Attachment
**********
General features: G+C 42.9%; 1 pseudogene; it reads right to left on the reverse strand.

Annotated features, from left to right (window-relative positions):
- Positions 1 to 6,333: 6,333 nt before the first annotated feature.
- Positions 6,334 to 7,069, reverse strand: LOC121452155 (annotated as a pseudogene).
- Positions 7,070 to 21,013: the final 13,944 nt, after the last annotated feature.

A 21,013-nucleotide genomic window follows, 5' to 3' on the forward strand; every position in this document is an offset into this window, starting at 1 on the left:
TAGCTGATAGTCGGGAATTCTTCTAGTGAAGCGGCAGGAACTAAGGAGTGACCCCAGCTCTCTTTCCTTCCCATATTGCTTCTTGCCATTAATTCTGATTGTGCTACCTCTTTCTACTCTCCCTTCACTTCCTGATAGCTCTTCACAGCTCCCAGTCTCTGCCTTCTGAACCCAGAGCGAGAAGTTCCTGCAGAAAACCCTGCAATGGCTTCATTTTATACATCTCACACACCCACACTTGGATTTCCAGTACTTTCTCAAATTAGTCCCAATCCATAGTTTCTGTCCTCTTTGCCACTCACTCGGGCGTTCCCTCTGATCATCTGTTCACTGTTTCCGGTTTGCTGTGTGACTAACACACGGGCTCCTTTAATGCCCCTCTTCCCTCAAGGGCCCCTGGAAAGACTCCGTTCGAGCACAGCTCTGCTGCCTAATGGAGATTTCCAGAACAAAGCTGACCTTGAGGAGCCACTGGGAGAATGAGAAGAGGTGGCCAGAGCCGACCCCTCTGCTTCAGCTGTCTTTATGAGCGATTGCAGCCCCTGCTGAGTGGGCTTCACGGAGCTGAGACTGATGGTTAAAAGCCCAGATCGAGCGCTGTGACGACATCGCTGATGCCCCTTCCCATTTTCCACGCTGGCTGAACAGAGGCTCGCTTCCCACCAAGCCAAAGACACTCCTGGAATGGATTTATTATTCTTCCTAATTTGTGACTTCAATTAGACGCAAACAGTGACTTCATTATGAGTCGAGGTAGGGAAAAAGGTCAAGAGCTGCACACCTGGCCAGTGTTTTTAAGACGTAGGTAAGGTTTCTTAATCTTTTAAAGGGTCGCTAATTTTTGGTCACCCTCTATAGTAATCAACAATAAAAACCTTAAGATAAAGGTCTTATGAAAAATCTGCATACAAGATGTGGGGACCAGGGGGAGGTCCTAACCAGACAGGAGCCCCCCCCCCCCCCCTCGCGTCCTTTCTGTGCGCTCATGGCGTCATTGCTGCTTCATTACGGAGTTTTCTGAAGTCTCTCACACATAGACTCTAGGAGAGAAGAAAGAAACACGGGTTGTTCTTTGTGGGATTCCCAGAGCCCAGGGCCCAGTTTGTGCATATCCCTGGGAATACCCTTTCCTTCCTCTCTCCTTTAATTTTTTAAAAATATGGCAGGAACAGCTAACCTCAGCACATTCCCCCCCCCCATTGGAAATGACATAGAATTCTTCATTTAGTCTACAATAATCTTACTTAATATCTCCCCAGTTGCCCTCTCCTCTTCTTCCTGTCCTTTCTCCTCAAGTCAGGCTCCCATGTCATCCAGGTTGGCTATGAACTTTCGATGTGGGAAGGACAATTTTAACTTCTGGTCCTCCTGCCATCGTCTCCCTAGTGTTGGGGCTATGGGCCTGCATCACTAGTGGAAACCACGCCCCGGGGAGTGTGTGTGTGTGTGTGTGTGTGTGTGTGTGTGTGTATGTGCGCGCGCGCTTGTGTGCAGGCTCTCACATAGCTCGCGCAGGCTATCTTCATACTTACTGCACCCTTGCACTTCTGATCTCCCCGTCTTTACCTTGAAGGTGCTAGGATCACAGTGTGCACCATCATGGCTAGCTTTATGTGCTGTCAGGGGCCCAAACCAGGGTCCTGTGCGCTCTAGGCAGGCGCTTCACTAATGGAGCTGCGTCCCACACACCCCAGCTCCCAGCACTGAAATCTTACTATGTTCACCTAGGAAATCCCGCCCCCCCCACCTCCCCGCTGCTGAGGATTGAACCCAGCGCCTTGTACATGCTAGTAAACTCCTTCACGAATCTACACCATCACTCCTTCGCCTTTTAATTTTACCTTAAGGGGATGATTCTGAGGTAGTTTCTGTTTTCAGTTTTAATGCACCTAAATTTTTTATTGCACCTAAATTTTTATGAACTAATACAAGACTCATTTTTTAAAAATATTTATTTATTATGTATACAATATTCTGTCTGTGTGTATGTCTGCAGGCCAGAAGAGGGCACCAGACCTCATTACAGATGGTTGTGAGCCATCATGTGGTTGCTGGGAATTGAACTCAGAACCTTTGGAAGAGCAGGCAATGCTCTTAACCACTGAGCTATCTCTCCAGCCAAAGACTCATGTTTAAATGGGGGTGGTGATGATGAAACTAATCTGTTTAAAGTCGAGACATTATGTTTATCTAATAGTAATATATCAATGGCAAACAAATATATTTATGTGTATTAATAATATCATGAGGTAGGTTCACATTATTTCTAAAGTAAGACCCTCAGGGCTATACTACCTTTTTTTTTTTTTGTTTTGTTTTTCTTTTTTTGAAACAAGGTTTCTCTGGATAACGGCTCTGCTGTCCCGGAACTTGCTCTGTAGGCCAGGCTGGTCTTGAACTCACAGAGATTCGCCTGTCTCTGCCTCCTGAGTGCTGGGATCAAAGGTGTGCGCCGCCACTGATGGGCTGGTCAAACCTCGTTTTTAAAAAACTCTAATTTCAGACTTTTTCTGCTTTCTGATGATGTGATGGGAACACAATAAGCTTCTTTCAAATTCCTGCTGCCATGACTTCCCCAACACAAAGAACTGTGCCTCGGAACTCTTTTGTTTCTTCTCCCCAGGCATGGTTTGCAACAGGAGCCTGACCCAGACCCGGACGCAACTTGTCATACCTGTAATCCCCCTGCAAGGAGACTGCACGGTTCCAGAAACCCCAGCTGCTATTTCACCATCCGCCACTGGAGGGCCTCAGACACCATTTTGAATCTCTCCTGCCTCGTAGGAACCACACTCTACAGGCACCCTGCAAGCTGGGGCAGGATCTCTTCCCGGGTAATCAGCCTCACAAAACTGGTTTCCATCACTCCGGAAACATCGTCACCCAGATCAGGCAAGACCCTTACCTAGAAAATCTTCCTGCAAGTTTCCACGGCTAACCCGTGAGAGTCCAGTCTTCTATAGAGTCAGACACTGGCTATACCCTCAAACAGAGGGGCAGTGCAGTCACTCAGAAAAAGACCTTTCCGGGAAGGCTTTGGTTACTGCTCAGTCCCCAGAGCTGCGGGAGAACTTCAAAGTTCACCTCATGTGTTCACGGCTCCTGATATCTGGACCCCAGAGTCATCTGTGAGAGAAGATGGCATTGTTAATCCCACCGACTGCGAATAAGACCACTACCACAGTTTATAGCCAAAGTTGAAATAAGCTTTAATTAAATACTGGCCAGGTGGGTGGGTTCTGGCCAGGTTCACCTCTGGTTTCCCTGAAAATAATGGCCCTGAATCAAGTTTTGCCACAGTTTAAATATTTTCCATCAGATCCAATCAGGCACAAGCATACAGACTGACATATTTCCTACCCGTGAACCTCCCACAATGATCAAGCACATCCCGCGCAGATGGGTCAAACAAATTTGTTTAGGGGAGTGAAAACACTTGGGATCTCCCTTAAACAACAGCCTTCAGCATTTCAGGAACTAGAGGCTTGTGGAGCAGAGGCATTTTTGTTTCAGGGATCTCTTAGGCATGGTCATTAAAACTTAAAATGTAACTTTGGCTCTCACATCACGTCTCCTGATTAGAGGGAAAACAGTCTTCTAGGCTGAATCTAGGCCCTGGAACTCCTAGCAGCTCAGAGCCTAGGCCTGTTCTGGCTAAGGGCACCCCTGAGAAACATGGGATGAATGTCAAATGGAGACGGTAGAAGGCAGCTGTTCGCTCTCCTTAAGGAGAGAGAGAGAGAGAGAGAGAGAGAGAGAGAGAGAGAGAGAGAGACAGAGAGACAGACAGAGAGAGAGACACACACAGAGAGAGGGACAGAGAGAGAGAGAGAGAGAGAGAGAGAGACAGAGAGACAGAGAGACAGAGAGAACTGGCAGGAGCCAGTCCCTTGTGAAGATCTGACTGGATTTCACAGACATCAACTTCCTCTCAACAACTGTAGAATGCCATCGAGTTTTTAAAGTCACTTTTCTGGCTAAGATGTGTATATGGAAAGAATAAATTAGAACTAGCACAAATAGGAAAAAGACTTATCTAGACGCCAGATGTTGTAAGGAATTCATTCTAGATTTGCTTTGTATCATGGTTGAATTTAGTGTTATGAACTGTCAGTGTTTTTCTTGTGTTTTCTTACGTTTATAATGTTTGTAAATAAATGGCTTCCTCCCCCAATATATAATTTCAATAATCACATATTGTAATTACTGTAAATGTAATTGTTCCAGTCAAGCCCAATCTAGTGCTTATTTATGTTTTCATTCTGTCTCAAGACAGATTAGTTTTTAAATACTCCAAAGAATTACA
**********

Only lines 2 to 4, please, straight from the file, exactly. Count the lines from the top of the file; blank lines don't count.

Annotated features, from left to right (window-relative positions):
- Positions 1 to 6,333: 6,333 nt before the first annotated feature.
- Positions 6,334 to 7,069, reverse strand: LOC121452155 (annotated as a pseudogene).